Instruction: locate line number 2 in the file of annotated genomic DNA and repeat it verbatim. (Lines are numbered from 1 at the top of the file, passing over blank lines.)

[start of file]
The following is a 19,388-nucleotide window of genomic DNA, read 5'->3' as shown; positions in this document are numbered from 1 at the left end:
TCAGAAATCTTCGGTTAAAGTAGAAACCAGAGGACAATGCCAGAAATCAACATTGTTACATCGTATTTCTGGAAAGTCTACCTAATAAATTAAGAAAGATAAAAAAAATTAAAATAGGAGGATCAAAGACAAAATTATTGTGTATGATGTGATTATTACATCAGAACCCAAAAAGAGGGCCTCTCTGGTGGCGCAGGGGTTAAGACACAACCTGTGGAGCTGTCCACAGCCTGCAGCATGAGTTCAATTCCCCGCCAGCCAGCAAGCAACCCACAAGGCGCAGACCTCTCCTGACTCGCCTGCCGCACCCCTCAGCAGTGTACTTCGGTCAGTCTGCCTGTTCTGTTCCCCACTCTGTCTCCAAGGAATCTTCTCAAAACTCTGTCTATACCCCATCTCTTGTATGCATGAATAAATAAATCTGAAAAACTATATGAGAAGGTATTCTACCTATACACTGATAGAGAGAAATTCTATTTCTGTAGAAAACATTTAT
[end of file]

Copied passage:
TCAGAAATCTTCGGTTAAAGTAGAAACCAGAGGACAATGCCAGAAATCAACATTGTTACATCGTATTTCTGGAAAGTCTACCTAATAAATTAAGAAAGATAAAAAAAATTAAAATAGGAGGATCAAAGACAAAATTATTGTGTATGATGTGATTATTACATCAGAACCCAAAAAGAGGGCCTCTCTGGTGGCGCAGGGGTTAAGACACAACCTGTGGAGCTGTCCACAGCCTGCAGCATGAGTTCAATTCCCCGCCAGCCAGCAAGCAACCCACAAGGCGCAGACCTCTCCTGACTCGCCTGCCGCACCCCTCAGCAGTGTACTTCGGTCAGTCTGCCTGTTCTGTTCCCCACTCTGTCTCCAAGGAATCTTCTCAAAACTCTGTCTATACCCCATCTCTTGTATGCATGAATAAATAAATCTGAAAAACTATATGAGAAGGTATTCTACCTATACACTGATAGAGAGAAATTCTATTTCTGTAGAAAACATTTAT